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Avoiding Malpractice Tips

Claims Adjudication…Is Your Carrier E-Cubed?

Apr 1, 2022 | Avoiding Malpractice Tips

Claims Adjudication…Is Your Carrier E-Cubed?

The social work profession is a noble one founded on service, integrity, and clinical expertise. At times, it can be a stressful and dangerous occupation. The nation is grateful for what you do, AND SO ARE WE! Thank you!

What is “E-Cubed,” you may understandably ask?

No, it’s not a 3-D puzzle toy like the Rubik’s cube. The NASW Risk Retention Group’s (“RRG”) practice of EXCELLENT claims customer service, with insurance coverage delivered ETHICAL and EQUITABLE. The power of these three critical elements has proven to protect RRG policyholders while maintaining the lowest premiums in the industry, the most comprehensive liability insurance policies available, and the lowest claims loss history for a fiscally healthy RRG with the “Excellent” A.M. Best rating. We will discuss these three critical elements.

First, let’s broadly discuss insurance. An insurance contract is a legally binding unilateral contract between the insured (first-party) and the insurance carrier (second party) that shifts the risk of exposure arising from specific perils from the insured to the carrier. In exchange for shifting risk to the carrier under the contract, the insured pays the premium to the carrier.

Under certain circumstances, the insurance contract indemnifies the insured, and perils stated in the contract arising from a reported incident deemed an eligible claim. After that, the carrier is bound to the duty to investigate and defend any claims and lawsuits filed against the insured. The duty to defend and indemnify are two separate duties of the carrier at the heart of the liability insurance policy contract. The risk exposure translates into monetary amounts divided between indemnity, for loss and damages to a third party and the first party (insured), and expenses for the insured, primarily for legal defense.

So how do claims impact me?

Industry research shows that about 35% of small business owners experienced an incident that could have led to an insurance claim. Of that cohort, 22.2% were from a professional liability-related incident, which is far and away from the most frequent. The next highest category was employee injury at 10.6%. (Insure.com, 2021)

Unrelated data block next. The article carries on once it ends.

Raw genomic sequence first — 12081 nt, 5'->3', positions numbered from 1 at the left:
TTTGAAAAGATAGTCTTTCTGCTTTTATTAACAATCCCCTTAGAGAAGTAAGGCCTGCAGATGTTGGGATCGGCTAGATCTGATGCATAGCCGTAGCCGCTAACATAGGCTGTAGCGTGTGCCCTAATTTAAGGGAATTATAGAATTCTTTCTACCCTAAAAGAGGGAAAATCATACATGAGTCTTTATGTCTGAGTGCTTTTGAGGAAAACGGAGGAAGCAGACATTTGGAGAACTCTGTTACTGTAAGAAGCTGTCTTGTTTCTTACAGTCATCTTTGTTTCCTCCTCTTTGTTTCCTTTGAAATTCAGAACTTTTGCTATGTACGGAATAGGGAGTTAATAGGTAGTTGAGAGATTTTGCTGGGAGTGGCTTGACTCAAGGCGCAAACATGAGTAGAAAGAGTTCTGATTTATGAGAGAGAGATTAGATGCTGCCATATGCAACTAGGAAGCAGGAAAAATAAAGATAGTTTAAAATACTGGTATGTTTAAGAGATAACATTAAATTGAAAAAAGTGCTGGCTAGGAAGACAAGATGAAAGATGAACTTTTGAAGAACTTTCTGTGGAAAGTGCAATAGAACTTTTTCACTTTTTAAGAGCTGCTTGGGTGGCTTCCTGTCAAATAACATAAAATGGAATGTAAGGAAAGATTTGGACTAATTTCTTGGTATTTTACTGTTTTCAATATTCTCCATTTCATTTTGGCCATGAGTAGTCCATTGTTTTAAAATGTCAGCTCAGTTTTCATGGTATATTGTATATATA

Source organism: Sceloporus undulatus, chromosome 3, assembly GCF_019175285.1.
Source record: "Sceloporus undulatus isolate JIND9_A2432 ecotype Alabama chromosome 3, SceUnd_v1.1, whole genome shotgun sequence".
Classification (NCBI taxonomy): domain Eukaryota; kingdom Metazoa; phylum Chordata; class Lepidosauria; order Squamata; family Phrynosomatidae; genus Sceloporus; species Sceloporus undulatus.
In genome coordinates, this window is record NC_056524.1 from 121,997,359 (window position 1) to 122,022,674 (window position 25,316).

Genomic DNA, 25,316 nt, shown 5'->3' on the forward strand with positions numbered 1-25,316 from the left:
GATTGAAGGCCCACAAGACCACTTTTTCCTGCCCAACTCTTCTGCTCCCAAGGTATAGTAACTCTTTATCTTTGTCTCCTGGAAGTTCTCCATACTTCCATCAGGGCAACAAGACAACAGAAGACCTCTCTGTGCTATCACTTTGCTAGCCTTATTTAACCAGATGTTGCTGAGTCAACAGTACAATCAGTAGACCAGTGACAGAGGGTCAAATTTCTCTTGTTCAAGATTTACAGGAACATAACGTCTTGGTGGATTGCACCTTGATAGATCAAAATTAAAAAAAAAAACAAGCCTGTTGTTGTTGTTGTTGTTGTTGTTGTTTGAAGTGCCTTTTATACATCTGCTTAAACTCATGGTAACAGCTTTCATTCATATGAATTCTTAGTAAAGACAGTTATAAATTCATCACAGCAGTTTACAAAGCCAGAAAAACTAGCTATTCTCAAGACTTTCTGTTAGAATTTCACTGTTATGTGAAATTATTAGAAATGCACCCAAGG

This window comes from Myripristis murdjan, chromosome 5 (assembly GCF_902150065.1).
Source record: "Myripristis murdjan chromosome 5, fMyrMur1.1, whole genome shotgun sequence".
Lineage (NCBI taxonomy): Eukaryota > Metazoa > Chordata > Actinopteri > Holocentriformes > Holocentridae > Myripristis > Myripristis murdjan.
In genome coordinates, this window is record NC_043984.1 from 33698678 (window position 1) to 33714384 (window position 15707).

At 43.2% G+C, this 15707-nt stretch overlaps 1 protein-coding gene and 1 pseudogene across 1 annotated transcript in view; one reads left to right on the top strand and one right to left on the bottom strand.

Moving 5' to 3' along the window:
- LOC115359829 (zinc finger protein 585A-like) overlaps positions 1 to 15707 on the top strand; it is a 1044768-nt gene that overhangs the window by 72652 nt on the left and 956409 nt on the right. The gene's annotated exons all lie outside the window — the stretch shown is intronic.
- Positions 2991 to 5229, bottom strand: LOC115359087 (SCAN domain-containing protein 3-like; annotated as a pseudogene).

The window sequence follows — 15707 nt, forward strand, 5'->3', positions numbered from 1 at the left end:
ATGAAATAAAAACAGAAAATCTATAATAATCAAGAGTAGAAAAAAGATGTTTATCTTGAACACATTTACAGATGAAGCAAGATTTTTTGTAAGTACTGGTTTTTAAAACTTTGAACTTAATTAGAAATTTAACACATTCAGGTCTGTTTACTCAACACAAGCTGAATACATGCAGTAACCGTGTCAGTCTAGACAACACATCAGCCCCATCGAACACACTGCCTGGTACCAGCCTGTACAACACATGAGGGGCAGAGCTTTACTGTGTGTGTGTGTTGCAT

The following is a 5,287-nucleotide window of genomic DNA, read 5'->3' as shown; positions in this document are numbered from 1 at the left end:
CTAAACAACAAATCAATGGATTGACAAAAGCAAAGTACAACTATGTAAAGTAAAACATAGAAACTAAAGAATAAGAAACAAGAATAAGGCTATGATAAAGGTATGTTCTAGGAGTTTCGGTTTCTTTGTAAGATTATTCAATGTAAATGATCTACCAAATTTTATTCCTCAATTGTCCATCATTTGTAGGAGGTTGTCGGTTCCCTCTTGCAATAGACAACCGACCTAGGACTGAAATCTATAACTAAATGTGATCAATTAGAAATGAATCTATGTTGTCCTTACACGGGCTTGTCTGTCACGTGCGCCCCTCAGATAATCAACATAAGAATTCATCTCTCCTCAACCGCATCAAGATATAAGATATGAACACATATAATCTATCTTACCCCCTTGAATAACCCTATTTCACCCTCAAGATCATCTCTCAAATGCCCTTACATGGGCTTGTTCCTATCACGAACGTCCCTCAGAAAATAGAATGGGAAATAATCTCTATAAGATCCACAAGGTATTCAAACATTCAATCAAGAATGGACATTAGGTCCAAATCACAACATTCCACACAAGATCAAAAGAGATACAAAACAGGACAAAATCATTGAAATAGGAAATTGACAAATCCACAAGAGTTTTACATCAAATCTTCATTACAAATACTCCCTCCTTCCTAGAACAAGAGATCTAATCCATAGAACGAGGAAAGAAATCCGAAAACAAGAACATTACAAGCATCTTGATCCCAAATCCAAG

According to an AMA Benchmark Survey by the Division of Economic and Health Policy Research, 34% of practitioners can expect to file at least one claim during their career. The claim can be a high-frequency matter such as a State Licensing Board matter or Medical Records Request, which only requires legal fees on your behalf, or a lawsuit with high indemnity and high legal defense costs.

Claims experience in behavioral health professions indicates a .1% probability of a lawsuit for every 100,000 insureds. And 25% of the cases from that .1% are dismissed.

In other words, lawsuits are not frequent but can be severe, expensive to defend, and may result in high indemnity amounts. Claims experience history indicates that a typical high-end lawsuit averages $185,000 in indemnity and legal defense costs to settle. Some cost over $1,000,000.

One common thing among all insurance carriers is that they have a claims adjudication process, and some are better than others in many ways. The National Association of Insurance Commissioners (NAIC), NAIC Model Unfair Claims Settlement Practices Act requires insurance carriers to acknowledge receipt of claim notification within 15 days and within 21 days after receiving proof of loss from the insured to provide notice of acceptance or denial of the claim. Insurance carriers must include a denial, reference to the insurance policy contract supporting the rejection in a denial of coverage letter mailed to the insured. For your information, The RRG responds within 48 hours and typically within 24 hours of notice.

A responsible insurance carrier practices the principle of good faith “uberrima fides,” believed to be first stated in 1766 in the British House of Lords by Lord Mansfield (Carter v Boehm, 3 Burr (1905 and 1766). The duty of good faith rests with both the insured and the carrier.